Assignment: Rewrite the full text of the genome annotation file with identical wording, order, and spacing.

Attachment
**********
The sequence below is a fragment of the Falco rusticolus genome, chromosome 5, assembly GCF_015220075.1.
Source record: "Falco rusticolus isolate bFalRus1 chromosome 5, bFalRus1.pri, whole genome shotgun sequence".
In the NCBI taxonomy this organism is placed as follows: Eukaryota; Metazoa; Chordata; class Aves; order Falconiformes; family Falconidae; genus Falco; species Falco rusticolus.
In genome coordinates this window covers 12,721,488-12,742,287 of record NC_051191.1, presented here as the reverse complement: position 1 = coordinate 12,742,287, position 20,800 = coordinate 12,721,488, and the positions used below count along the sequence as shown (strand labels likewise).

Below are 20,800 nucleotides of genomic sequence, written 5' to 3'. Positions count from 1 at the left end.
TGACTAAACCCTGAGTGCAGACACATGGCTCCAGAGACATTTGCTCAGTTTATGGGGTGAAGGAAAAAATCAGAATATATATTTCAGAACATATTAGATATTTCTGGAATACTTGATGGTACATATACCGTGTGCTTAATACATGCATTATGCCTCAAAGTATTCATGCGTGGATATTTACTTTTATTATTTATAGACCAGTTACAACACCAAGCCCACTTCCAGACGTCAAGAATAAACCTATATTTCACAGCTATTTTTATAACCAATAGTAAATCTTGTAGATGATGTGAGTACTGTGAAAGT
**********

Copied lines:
The sequence below is a fragment of the Falco rusticolus genome, chromosome 5, assembly GCF_015220075.1.
Source record: "Falco rusticolus isolate bFalRus1 chromosome 5, bFalRus1.pri, whole genome shotgun sequence".
In the NCBI taxonomy this organism is placed as follows: Eukaryota; Metazoa; Chordata; class Aves; order Falconiformes; family Falconidae; genus Falco; species Falco rusticolus.
In genome coordinates this window covers 12,721,488-12,742,287 of record NC_051191.1, presented here as the reverse complement: position 1 = coordinate 12,742,287, position 20,800 = coordinate 12,721,488, and the positions used below count along the sequence as shown (strand labels likewise).

Below are 20,800 nucleotides of genomic sequence, written 5' to 3'. Positions count from 1 at the left end.
TGACTAAACCCTGAGTGCAGACACATGGCTCCAGAGACATTTGCTCAGTTTATGGGGTGAAGGAAAAAATCAGAATATATATTTCAGAACATATTAGATATTTCTGGAATACTTGATGGTACATATACCGTGTGCTTAATACATGCATTATGCCTCAAAGTATTCATGCGTGGATATTTACTTTTATTATTTATAGACCAGTTACAACACCAAGCCCACTTCCAGACGTCAAGAATAAACCTATATTTCACAGCTATTTTTATAACCAATAGTAAATCTTGTAGATGATGTGAGTACTGTGAAAGT